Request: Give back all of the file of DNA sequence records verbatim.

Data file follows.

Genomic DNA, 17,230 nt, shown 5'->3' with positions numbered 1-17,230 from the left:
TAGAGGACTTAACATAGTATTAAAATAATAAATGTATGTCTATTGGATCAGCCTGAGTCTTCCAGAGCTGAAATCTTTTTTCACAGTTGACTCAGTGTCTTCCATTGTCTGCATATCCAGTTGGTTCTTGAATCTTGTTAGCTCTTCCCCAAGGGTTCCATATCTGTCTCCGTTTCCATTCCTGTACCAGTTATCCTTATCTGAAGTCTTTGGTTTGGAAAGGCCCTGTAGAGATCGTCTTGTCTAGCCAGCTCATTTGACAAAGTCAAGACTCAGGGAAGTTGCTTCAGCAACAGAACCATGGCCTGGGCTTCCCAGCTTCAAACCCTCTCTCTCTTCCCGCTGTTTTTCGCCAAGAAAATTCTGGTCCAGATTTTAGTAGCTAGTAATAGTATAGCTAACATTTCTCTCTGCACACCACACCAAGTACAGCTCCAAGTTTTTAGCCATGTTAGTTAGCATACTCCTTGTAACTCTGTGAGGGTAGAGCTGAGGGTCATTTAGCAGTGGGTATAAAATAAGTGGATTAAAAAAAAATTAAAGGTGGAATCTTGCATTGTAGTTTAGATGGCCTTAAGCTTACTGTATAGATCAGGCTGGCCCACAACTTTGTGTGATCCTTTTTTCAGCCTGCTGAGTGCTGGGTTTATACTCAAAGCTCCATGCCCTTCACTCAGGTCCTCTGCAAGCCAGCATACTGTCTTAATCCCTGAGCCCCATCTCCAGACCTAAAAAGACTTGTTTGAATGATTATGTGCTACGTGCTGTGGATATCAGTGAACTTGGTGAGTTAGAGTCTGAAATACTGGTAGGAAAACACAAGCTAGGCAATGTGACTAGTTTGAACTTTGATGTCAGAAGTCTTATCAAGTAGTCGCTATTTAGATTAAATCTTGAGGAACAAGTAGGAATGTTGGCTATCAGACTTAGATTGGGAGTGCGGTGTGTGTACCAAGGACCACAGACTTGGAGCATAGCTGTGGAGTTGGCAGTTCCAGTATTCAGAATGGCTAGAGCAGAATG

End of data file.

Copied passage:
Genomic DNA, 17,230 nt, shown 5'->3' with positions numbered 1-17,230 from the left:
TAGAGGACTTAACATAGTATTAAAATAATAAATGTATGTCTATTGGATCAGCCTGAGTCTTCCAGAGCTGAAATCTTTTTTCACAGTTGACTCAGTGTCTTCCATTGTCTGCATATCCAGTTGGTTCTTGAATCTTGTTAGCTCTTCCCCAAGGGTTCCATATCTGTCTCCGTTTCCATTCCTGTACCAGTTATCCTTATCTGAAGTCTTTGGTTTGGAAAGGCCCTGTAGAGATCGTCTTGTCTAGCCAGCTCATTTGACAAAGTCAAGACTCAGGGAAGTTGCTTCAGCAACAGAACCATGGCCTGGGCTTCCCAGCTTCAAACCCTCTCTCTCTTCCCGCTGTTTTTCGCCAAGAAAATTCTGGTCCAGATTTTAGTAGCTAGTAATAGTATAGCTAACATTTCTCTCTGCACACCACACCAAGTACAGCTCCAAGTTTTTAGCCATGTTAGTTAGCATACTCCTTGTAACTCTGTGAGGGTAGAGCTGAGGGTCATTTAGCAGTGGGTATAAAATAAGTGGATTAAAAAAAAATTAAAGGTGGAATCTTGCATTGTAGTTTAGATGGCCTTAAGCTTACTGTATAGATCAGGCTGGCCCACAACTTTGTGTGATCCTTTTTTCAGCCTGCTGAGTGCTGGGTTTATACTCAAAGCTCCATGCCCTTCACTCAGGTCCTCTGCAAGCCAGCATACTGTCTTAATCCCTGAGCCCCATCTCCAGACCTAAAAAGACTTGTTTGAATGATTATGTGCTACGTGCTGTGGATATCAGTGAACTTGGTGAGTTAGAGTCTGAAATACTGGTAGGAAAACACAAGCTAGGCAATGTGACTAGTTTGAACTTTGATGTCAGAAGTCTTATCAAGTAGTCGCTATTTAGATTAAATCTTGAGGAACAAGTAGGAATGTTGGCTATCAGACTTAGATTGGGAGTGCGGTGTGTGTACCAAGGACCACAGACTTGGAGCATAGCTGTGGAGTTGGCAGTTCCAGTATTCAGAATGGCTAGAGCAGAATG